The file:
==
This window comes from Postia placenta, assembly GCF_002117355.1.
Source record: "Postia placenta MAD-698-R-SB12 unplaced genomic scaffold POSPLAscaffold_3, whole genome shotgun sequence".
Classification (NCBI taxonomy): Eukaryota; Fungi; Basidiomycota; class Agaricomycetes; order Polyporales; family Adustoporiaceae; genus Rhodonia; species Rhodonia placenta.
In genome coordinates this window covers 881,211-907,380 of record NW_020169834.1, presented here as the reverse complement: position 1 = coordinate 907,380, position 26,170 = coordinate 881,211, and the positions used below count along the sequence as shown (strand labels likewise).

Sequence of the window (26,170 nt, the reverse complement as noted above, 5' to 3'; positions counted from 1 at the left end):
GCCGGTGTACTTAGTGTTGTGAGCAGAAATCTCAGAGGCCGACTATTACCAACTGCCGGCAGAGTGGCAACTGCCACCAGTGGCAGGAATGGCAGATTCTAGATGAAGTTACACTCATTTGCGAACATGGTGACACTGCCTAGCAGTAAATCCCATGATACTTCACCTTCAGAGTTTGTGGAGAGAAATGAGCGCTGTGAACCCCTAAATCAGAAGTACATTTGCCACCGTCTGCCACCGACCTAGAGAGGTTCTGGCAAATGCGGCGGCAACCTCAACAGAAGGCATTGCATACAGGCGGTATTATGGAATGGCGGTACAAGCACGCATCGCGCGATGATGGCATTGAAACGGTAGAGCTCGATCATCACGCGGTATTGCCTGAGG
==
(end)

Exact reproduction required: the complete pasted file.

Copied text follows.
This window comes from Postia placenta, assembly GCF_002117355.1.
Source record: "Postia placenta MAD-698-R-SB12 unplaced genomic scaffold POSPLAscaffold_3, whole genome shotgun sequence".
Classification (NCBI taxonomy): Eukaryota; Fungi; Basidiomycota; class Agaricomycetes; order Polyporales; family Adustoporiaceae; genus Rhodonia; species Rhodonia placenta.
In genome coordinates this window covers 881,211-907,380 of record NW_020169834.1, presented here as the reverse complement: position 1 = coordinate 907,380, position 26,170 = coordinate 881,211, and the positions used below count along the sequence as shown (strand labels likewise).

Sequence of the window (26,170 nt, the reverse complement as noted above, 5' to 3'; positions counted from 1 at the left end):
GCCGGTGTACTTAGTGTTGTGAGCAGAAATCTCAGAGGCCGACTATTACCAACTGCCGGCAGAGTGGCAACTGCCACCAGTGGCAGGAATGGCAGATTCTAGATGAAGTTACACTCATTTGCGAACATGGTGACACTGCCTAGCAGTAAATCCCATGATACTTCACCTTCAGAGTTTGTGGAGAGAAATGAGCGCTGTGAACCCCTAAATCAGAAGTACATTTGCCACCGTCTGCCACCGACCTAGAGAGGTTCTGGCAAATGCGGCGGCAACCTCAACAGAAGGCATTGCATACAGGCGGTATTATGGAATGGCGGTACAAGCACGCATCGCGCGATGATGGCATTGAAACGGTAGAGCTCGATCATCACGCGGTATTGCCTGAGG